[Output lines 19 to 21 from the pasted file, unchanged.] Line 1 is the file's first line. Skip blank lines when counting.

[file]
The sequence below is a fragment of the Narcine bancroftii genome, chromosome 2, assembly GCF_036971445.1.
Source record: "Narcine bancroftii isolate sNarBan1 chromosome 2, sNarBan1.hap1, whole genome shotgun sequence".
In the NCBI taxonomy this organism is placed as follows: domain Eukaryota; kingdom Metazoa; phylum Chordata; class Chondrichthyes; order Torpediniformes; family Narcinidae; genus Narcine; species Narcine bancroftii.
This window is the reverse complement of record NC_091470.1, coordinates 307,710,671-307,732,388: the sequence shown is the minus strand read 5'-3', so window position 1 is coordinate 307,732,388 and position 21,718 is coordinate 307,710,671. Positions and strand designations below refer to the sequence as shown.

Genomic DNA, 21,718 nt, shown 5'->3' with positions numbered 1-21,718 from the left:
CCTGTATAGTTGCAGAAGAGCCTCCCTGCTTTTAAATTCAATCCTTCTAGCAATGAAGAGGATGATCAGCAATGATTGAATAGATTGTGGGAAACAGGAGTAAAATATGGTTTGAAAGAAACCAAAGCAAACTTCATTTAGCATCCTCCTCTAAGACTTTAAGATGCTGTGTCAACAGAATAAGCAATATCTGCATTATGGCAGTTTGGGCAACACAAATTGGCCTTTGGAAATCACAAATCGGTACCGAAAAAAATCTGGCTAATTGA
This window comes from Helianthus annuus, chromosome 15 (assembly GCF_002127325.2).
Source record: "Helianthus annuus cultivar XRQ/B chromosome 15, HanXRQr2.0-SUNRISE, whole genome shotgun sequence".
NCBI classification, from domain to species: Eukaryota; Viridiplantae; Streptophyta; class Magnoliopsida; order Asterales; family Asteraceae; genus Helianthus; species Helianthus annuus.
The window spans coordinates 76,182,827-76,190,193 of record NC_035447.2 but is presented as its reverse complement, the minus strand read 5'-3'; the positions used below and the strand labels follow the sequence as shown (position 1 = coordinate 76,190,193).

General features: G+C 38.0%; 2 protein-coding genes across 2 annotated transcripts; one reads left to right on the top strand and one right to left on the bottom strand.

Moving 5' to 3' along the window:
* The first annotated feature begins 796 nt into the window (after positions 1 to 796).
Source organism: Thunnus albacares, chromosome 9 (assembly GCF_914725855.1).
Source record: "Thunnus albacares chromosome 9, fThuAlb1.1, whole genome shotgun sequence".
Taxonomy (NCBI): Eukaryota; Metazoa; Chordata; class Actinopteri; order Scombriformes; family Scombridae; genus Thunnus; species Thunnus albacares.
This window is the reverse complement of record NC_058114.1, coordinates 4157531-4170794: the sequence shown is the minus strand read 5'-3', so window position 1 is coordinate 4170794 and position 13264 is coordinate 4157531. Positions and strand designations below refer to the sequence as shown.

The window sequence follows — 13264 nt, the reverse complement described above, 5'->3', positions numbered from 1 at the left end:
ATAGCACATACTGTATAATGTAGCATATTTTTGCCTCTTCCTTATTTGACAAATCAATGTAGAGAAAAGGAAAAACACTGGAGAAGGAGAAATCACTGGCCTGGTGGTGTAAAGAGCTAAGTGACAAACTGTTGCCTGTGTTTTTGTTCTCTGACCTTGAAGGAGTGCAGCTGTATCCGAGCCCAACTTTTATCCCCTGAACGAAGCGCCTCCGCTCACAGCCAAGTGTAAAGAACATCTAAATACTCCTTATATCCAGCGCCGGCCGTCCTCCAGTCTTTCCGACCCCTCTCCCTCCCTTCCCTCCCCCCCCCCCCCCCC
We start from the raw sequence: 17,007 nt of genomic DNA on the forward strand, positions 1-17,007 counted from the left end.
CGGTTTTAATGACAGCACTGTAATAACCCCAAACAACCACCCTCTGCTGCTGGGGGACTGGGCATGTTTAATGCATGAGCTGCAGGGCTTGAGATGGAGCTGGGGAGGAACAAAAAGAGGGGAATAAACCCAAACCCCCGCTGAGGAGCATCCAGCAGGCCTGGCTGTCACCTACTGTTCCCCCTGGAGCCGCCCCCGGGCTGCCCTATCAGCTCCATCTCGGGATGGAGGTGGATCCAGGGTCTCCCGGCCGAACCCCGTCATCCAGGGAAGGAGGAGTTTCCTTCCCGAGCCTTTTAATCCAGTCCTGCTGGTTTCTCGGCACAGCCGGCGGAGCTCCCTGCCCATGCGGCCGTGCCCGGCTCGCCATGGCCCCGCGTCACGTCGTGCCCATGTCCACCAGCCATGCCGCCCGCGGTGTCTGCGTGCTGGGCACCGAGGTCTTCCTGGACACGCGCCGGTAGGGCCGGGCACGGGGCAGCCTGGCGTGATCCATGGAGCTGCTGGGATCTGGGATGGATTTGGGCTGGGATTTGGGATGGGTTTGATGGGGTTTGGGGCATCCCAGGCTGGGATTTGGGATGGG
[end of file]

ATAGCACATACTGTATAATGTAGCATATTTTTGCCTCTTCCTTATTTGACAAATCAATGTAGAGAAAAGGAAAAACACTGGAGAAGGAGAAATCACTGGCCTGGTGGTGTAAAGAGCTAAGTGACAAACTGTTGCCTGTGTTTTTGTTCTCTGACCTTGAAGGAGTGCAGCTGTATCCGAGCCCAACTTTTATCCCCTGAACGAAGCGCCTCCGCTCACAGCCAAGTGTAAAGAACATCTAAATACTCCTTATATCCAGCGCCGGCCGTCCTCCAGTCTTTCCGACCCCTCTCCCTCCCTTCCCTCCCCCCCCCCCCCCCC
We start from the raw sequence: 17,007 nt of genomic DNA on the forward strand, positions 1-17,007 counted from the left end.
CGGTTTTAATGACAGCACTGTAATAACCCCAAACAACCACCCTCTGCTGCTGGGGGACTGGGCATGTTTAATGCATGAGCTGCAGGGCTTGAGATGGAGCTGGGGAGGAACAAAAAGAGGGGAATAAACCCAAACCCCCGCTGAGGAGCATCCAGCAGGCCTGGCTGTCACCTACTGTTCCCCCTGGAGCCGCCCCCGGGCTGCCCTATCAGCTCCATCTCGGGATGGAGGTGGATCCAGGGTCTCCCGGCCGAACCCCGTCATCCAGGGAAGGAGGAGTTTCCTTCCCGAGCCTTTTAATCCAGTCCTGCTGGTTTCTCGGCACAGCCGGCGGAGCTCCCTGCCCATGCGGCCGTGCCCGGCTCGCCATGGCCCCGCGTCACGTCGTGCCCATGTCCACCAGCCATGCCGCCCGCGGTGTCTGCGTGCTGGGCACCGAGGTCTTCCTGGACACGCGCCGGTAGGGCCGGGCACGGGGCAGCCTGGCGTGATCCATGGAGCTGCTGGGATCTGGGATGGATTTGGGCTGGGATTTGGGATGGGTTTGATGGGGTTTGGGGCATCCCAGGCTGGGATTTGGGATGGG